As explained in our campaign manifesto, Generation 2004 defends the EU civil service but with a difference: we do not aim to defend the acquired rights at all costs. Instead we are in favour of equal pay for equal work. We do not want to open the Staff Regulations –although we have no doubt that this will happen again – but we try to promote concrete and realistic measures to go towards a more egalitarian treatment of all staff and pensioners.
With respect to pensions, our position is clear: no more cuts in the retirement conditions of the newcomers but instead, if necessary, tax the higher pre-2004 pensions. Indeed, pensions are the part of our remuneration package that was most severely damaged by the 2004 and the 2014 reforms. Most of us will never reach full pension rights of 70% of our last salary and anyway the highest salaries are just out of range for us. In contrast, the bulk of pre-2004 ADs are retiring with full pension rights and have reached the AD13-14 grades.
One issue to have in mind is that pension expenditure eats up a growing part of the administrative budget. Indeed, pension expenditure grows about 6%/year whereas the total administrative budget remains roughly constant. All pensions are paid-out of the administrative budget, no matter the staff categories and the institutions. Out of the administrative budget, salaries currently represent roughly 50%, pensions about 25% and the rest (buildings, IT, etc.) 25%. So far, the Commission has managed to preserve the “acquired” pension rights, the bulk of them being owed to high-ranking pre-2004 staff, by cutting salaries (as a matter of fact, pension expenditure will catch up with salary expenditure as pre-2004 staff retires, if nothing changes in the administrative budget). The growing army of contract agents replacing permanent officials is the most obvious consequence of this policy. Not only CAs are paid less than permanent officials, but unlike the bulk of permanent officials, most CAs are paid out of operational budgets rather than out of the administrative budget, thereby artificially lowering the share of salary expenditure in the administrative budget.
The risk with this policy is that eventually the EU civil service may lose its independence and be replaced by a precarious work force that cannot say no to senior managers parachuted from the Member States. Whence Generation 2004’s pledge to look into alternative solutions within the constraints of the current Staff Regulations. Since pension expenditure is the fastest growing component of the administrative budget, it makes sense to start with a reflection on this topic. Of course, in an ideal world, the MS would simply increase the administrative budget in order to accommodate any increase in our pension expenditure. Unfortunately, Commissioner Oettinger regularly recalls that several MS, including Germany, France and the Netherlands want to reduce this budget rather than increase it. So an increase in the administrative budget appears to be nothing but wishful thinking.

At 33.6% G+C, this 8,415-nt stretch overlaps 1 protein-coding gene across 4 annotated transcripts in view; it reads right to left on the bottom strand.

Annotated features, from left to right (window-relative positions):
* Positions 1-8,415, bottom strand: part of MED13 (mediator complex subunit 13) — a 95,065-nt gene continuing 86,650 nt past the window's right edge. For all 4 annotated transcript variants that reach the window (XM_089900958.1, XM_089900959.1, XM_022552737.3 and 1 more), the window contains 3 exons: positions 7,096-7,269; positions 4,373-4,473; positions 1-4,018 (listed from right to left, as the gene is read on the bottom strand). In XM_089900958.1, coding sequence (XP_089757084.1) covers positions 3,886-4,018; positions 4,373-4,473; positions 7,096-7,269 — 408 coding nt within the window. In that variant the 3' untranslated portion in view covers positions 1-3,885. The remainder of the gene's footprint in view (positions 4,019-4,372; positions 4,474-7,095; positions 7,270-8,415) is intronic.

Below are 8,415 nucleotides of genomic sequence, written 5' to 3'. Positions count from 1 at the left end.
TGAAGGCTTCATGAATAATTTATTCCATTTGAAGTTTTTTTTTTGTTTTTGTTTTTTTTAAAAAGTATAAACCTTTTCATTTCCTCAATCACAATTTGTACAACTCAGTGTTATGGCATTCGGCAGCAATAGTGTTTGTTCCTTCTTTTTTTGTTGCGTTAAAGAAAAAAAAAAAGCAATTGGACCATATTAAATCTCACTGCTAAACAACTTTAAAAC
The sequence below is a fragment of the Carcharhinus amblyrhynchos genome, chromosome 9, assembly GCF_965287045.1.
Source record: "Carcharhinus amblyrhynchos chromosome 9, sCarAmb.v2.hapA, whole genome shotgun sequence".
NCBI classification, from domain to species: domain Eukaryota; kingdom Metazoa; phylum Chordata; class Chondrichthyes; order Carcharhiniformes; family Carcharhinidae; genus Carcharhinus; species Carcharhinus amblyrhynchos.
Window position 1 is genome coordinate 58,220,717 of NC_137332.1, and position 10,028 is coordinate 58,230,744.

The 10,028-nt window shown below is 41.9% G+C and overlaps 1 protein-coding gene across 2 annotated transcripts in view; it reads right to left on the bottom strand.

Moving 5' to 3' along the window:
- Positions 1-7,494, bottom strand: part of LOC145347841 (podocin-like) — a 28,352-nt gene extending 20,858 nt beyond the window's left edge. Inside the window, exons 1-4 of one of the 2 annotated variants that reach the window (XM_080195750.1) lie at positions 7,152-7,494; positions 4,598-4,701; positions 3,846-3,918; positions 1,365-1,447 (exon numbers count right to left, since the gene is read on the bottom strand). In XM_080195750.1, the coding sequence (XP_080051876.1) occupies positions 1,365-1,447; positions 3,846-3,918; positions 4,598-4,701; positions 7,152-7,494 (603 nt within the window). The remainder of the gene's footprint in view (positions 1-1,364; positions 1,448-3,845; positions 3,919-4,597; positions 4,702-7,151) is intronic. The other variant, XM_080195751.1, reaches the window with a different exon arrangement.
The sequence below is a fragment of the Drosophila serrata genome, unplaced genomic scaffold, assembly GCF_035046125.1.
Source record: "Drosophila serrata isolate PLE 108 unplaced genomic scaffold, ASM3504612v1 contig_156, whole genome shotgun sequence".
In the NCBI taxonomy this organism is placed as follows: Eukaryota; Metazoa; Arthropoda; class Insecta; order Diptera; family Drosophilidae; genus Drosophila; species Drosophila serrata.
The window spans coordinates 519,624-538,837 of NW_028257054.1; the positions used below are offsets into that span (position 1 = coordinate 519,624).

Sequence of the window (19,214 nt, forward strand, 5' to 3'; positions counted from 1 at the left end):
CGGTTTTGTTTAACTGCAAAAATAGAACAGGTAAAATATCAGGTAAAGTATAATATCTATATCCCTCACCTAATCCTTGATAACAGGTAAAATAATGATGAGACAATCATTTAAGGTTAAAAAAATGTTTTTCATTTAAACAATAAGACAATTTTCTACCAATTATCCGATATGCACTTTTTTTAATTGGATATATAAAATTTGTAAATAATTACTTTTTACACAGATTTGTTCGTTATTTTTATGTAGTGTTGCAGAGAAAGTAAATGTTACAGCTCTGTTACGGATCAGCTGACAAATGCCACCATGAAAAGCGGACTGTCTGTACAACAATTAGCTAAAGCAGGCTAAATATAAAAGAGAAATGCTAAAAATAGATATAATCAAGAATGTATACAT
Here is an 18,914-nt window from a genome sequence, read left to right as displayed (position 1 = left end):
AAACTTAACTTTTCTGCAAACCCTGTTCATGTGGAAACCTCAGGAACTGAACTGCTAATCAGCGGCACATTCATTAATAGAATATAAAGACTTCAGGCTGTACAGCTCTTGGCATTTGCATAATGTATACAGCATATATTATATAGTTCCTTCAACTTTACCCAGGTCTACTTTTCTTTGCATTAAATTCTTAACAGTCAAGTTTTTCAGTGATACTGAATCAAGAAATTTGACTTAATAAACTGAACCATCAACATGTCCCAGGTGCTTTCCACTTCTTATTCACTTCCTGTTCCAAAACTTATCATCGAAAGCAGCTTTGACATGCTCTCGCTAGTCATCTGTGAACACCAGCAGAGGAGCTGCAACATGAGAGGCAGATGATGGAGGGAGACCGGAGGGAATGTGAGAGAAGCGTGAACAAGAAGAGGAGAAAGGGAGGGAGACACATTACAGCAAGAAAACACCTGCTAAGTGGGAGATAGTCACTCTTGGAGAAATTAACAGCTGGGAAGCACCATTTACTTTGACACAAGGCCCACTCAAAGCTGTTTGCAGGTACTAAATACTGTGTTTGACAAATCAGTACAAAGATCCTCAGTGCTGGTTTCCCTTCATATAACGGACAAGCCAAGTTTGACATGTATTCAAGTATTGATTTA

A second issue to have in mind is that precarious CAs, for the most part, do not have access to our pension scheme. At the end of their 6-year contract, they are forced to transfer-out to one of the available private capital-based pension funds put in place by various financial institutions in the Member States (some of these institutions laying on shaky foundations). It would be fairer to make available to precarious CAs a public capital-based pension fund for their transfers-out. Such a public fund could also be of use for permanent officials who do not ambition to spend the rest of their careers in the institutions. However, setting-up a public fund would require the funding of 2 schemes in parallel: our current notional (virtual) pension fund which has not been provisioned since its creation in the 1950-60s and the new contributions to the capital-based fund. Indeed, the Member States are supposed to pay 2€ to our pension scheme every time we contribute 1€ so if the EU staff start contributing say €100 million/year to the new capital-based fund, the MS will have to disburse €200 million/year, on top of the €2 billion/year they already have to disburse to pay current pensions that were not provisioned in the past. A tax on the highest pensions would keep the administrative expenditure at bay, which is the Member States’ main (sole?) concern at the moment. We do not want to target all pensions, but only the highest bracket ones. One can think of various mechanisms for that purpose, for instance a general increase in the highest income tax rates together with an abatement on the taxable salary but no abatement on taxable pensions. The basic mechanism of the notional fund would not be questioned but those who get the highest pensions would have to return some of their benefits to the EU budget via this tax. We assume that with the very high benefits they currently enjoy, a limited “hair-cut” will not jeopardise the future of the most well-off pensioners. As to the argument that a pension tax would amount to double-taxation, we should remember that the special levy used to be applied to pensions in the 1980s. Moreover, currently pensions are subject to the income tax but nobody complains about double taxation. So the issue of double taxation appears to us as a smoke-screen aimed at preventing a rational debate on the pensions.
In Generation 2004, we refuse to stick our head in the sand while awaiting for the perfect storm. Instead we try to think out of the box and design proposals which, although far from perfect, will allow the changes that are bound to be imposed on us to be as fair as possible to all colleagues. Pensions is the most unfair part of our post-2004 remuneration package, therefore, we will not shy away from opening the discussion on this issue.